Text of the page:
Notes from Abroad

Hey UVM, not all of us get internships over the summer. While most were scrambling for jobs at home or kicking around Burlington, junior Zach Holz had the oppurtunity to broaden his horizons on a 2-month trip across Europe. The following are excerpts from his travels….

Expectation. I had been propelling myself towards my lifelong goal of the “Grand Tour” for years, and I now was actually able to realize it. This was my chance to experience what I had only had the briefest taste of in my previous excursions. I had been to Europe twice before, three weeks in England the first time, two weeks in Austria and Hungary the second time.

On this trip, however, I was to be on my own for most of it, and to tell the truth, I didn’t know if I could really handle it. I had never traveled seriously on my own, my other trips had been with my family or with my orchestra tour. But this summer was to be my own.

Before I left life had been intriguing and beguiling. But as the date approached for my flight from the states, my current intrigues lessened in their ability to hold me and the future prospects loomed larger. I was finally going. Here is an excerpt from my travel journal.

“Feelings? Excitement, of course. The journey of a lifetime is about to start; all I have to do is experience it. All arrangements are made. I have lodging accounted for every night on the itinerary. Thank god for the Lorazapan and Nyquil we have to knock us out or else I wouldn’t be able to sleep over the racket those damn butterflies in my stomach are making. Only a few more hours on American soil, then we go to a place that has culture beyond Wall-Mart and McDonalds, where there was western culture and capitalistic exploitation hundreds of years before it was known this continent even existed.”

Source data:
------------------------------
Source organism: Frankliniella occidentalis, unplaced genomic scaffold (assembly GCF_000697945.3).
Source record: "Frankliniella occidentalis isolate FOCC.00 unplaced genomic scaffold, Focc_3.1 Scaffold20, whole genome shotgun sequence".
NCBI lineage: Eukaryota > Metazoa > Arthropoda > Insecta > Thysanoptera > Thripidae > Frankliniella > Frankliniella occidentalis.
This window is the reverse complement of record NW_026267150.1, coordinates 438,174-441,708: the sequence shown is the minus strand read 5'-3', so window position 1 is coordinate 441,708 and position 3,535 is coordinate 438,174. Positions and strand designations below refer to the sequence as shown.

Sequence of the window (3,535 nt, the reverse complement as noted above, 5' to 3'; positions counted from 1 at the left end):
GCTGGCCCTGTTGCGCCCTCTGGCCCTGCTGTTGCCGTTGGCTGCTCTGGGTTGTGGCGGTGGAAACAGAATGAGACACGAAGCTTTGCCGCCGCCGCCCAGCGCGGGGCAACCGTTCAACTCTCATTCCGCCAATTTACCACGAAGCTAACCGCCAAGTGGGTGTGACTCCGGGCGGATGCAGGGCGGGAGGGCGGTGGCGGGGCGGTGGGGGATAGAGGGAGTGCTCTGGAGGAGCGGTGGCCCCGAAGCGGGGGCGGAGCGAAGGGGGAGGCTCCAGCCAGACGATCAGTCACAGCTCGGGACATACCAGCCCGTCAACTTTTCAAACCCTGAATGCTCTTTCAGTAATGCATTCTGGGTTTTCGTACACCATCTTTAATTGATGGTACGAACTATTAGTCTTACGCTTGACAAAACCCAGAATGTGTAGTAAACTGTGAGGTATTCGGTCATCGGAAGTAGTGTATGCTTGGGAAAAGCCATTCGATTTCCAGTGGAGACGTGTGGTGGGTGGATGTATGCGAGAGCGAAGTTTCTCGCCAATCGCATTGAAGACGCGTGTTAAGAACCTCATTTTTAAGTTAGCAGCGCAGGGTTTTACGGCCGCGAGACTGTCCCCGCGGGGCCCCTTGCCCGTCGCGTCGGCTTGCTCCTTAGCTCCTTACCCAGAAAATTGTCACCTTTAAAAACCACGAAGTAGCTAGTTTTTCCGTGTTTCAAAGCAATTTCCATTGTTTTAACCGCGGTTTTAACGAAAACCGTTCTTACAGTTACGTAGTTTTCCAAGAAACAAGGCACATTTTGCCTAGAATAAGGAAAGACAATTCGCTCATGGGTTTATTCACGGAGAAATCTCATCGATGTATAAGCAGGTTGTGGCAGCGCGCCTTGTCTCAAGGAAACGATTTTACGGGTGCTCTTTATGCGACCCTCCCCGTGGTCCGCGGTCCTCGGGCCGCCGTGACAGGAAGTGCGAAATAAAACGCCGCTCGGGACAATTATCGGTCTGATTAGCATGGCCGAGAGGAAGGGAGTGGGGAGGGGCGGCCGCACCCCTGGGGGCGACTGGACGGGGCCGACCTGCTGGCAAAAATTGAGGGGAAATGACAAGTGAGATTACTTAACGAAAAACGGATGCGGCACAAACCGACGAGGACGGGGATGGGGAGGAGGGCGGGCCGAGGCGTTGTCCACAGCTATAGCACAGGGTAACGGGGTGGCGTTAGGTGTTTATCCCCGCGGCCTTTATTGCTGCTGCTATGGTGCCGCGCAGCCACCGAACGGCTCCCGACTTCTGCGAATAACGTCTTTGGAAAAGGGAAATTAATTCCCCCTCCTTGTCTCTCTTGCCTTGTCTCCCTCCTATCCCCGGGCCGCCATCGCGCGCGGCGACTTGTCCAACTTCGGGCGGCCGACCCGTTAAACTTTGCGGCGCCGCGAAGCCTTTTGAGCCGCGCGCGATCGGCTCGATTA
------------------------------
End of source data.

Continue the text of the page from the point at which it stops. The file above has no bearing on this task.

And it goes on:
The plane was an experience in modifying my own biorhythms. With the drugs I had taken, I was able to conquer one of the traveler’s worst enemies: jet lag. It was my goal to arrive on European soil completely refreshed. British Airlines had treated me well. Our security check had flaunted all American post 9-11 insecurities. We were breezed through our FAA checkers and greeted with a mini-bar bottle of wine. I was 19, but in the air, I was completely legal, and completely wasted. With all the pharmaceuticals, all I was prepared to do was pass out. And I did.

My connection landed at Heathrow. The caviar stores at Heathrow impressed me and repulsed me at the same time; $1500 an ounce was far too much, even for an experienced stoner. Oddly enough, England looked exactly like an upscale Pittsburg, with its airport mall and duty free shoppers. Economics works everywhere.